LAUREN: “A lot of companies realize their old solutions aren’t the best solutions, but ‘no solution’ will not work for them. They have so many pressures, in terms of volume of content and people being required to do more in the same roles, that all those forces are demanding some kind of knowledge solution.”

CARLA: “This is part of the explanation of the resurgence of KM—the need never went away, it got more intense.”

ANDY: Are companies moving away from their monolithic content management systems to something more “free-range,” maybe in the cloud, maybe more comprehensive?

LAUREN: “There’s definitely a desire for a single point of search, and single point of access for different types of data. In terms of the cloud, we’ve seen some interest, and there are some early adopters, but there are more people waiting to see how that plays out with those early adopters.”

CARLA: “Monolithic is the right way to describe that fatigue. Today there are personalized ways to deliver content. They used to be called portals, and maybe they still are. But now it’s more mainstream to have the ability to log-in in the morning and get just the information you need.”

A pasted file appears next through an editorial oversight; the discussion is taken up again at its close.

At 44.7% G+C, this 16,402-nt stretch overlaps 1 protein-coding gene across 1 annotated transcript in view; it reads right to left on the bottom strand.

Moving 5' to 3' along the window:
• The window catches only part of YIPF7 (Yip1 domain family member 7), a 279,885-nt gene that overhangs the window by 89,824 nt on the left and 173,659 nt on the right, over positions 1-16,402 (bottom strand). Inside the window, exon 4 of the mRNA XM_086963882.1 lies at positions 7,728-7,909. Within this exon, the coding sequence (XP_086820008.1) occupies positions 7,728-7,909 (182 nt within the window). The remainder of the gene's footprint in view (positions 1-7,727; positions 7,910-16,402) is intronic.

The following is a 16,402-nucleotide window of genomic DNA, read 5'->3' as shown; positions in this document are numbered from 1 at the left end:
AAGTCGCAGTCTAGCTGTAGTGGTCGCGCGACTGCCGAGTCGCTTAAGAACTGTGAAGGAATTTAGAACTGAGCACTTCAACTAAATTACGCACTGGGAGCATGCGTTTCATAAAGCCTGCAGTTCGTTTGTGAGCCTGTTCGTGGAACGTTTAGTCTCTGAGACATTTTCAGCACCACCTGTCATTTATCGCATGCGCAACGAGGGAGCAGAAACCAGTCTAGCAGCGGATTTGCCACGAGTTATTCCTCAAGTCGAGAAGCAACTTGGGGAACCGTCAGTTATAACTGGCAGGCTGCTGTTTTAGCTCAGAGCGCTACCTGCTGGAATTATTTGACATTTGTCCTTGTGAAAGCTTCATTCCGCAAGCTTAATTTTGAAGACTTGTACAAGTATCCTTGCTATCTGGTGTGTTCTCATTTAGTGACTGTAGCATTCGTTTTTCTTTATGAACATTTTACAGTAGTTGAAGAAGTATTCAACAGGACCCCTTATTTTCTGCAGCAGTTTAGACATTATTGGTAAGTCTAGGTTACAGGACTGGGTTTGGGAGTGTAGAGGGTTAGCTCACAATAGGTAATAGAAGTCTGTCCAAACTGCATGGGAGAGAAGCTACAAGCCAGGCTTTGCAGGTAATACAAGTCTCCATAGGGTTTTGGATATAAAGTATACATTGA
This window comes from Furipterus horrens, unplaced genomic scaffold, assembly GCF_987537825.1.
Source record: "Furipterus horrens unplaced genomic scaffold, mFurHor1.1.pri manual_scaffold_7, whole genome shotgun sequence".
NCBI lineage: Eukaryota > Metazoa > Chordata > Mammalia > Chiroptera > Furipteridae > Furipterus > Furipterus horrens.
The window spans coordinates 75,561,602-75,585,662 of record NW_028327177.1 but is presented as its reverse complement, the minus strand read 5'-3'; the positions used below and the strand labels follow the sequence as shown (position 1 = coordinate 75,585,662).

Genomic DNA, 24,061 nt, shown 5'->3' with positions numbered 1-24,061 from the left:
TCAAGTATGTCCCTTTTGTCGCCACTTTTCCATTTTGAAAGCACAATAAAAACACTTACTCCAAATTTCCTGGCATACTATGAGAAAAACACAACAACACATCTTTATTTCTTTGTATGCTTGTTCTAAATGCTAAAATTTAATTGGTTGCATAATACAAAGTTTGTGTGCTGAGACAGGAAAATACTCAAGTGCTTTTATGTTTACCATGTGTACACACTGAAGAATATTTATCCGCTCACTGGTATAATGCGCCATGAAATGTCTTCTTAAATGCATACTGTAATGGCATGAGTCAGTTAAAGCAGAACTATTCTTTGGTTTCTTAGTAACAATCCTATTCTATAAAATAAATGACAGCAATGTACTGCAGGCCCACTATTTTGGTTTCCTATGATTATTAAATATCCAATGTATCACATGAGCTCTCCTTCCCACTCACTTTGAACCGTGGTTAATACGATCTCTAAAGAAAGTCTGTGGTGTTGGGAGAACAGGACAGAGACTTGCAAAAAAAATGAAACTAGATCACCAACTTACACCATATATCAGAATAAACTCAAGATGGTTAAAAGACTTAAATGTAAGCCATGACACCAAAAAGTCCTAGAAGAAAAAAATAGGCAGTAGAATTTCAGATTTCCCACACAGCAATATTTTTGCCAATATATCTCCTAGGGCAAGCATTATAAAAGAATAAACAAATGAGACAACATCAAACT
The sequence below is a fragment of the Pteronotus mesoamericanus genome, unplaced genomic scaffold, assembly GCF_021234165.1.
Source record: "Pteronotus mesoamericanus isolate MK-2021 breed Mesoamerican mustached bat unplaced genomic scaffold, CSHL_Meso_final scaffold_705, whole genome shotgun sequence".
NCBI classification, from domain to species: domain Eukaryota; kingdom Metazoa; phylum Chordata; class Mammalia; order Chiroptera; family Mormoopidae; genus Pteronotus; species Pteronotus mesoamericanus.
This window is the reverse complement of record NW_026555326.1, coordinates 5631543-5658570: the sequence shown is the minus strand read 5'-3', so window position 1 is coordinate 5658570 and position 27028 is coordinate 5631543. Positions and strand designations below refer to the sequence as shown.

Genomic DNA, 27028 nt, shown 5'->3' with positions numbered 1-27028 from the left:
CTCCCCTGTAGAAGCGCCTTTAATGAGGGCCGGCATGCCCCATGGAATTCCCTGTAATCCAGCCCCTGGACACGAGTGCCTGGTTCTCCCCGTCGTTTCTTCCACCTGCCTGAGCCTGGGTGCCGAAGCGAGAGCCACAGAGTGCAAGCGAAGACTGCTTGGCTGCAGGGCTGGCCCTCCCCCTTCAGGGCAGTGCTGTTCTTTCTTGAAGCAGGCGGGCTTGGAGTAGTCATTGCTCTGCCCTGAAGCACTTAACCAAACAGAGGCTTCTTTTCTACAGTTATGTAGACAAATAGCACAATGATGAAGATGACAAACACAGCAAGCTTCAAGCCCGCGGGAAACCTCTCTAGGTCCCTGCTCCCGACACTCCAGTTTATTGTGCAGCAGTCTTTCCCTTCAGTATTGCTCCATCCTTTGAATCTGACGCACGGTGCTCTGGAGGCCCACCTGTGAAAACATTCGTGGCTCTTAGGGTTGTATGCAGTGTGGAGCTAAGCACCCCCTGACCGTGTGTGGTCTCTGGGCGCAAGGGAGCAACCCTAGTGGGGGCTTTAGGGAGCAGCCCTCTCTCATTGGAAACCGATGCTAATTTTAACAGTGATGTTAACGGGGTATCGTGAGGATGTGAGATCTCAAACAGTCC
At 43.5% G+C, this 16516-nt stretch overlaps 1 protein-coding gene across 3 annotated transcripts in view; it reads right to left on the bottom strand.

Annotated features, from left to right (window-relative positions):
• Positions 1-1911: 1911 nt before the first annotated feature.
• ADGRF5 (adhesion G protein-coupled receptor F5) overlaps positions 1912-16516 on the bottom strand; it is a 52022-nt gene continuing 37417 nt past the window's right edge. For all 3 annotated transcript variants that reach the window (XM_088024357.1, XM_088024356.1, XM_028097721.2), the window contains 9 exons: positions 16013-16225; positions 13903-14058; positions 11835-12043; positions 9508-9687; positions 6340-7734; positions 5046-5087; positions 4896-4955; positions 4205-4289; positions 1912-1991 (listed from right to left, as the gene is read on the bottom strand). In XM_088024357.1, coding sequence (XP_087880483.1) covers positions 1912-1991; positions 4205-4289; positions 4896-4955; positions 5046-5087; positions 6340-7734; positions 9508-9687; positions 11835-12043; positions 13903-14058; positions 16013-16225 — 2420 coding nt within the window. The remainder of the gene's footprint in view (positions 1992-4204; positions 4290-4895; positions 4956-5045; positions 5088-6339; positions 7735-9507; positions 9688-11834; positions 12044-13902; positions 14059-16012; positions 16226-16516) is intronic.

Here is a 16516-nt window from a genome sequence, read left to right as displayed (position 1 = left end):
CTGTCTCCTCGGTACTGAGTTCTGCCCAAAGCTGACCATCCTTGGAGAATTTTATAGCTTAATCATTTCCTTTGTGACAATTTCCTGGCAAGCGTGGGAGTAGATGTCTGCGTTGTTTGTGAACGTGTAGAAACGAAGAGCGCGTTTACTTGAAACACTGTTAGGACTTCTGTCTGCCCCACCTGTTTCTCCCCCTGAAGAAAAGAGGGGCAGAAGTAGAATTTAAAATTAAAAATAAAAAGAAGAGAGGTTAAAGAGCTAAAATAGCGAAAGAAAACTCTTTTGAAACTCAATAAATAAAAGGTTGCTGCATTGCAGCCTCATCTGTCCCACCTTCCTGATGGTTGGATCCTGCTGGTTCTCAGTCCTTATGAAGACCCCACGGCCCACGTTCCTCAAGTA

ANDY:And portable devices underscore that even more, don’t they?

CARLA: “Exactly. Not only do they want the information they need, but want it delivered in the format they need to see it. When we first started looking at mobile, most companies didn’t have a mobile policy, much less the ability to support a mobile platform. That has transformed 180 degrees in less than five years.”

Who is Running This Show?

ANDY: Can KM be taught or is it imposed? Is it a matter of enforcing policies? Or deploying technology? Or both?

LAUREN: “I don’t think about it in terms of policy. I think of it in terms of strategy. Leading with technology never works; you want to think first about the value proposition. You should start with the business problem you’re trying to solve, and then address that with a strategy. Then you can think about a set of tools and processes that allow you to meet that strategy. What you DON’T want to do is reverse-engineer from the tools first, and back-end yourself into a strategy.”

CARLA: “The KM operations are still mainly IT-based. But the IT organizations have become more sophisticated and have placed business analysts into their teams. They’re doing that at the business-level, but not at the CEO level…because the CEO is not in charge of anything, particularly. And I say that as a CEO! But seriously, the IT organizations that are effective now have business analysts on their teams. That’s where the opportunity is.”

ANDY: Is KM a rich man’s game? You emphasize STEM (science, technology, engineering and mathematics) vertical industries. Are there sweet spots that you and the vendor communities pursue more than others? Are there vertical industries that are less likely to adopt KM practices?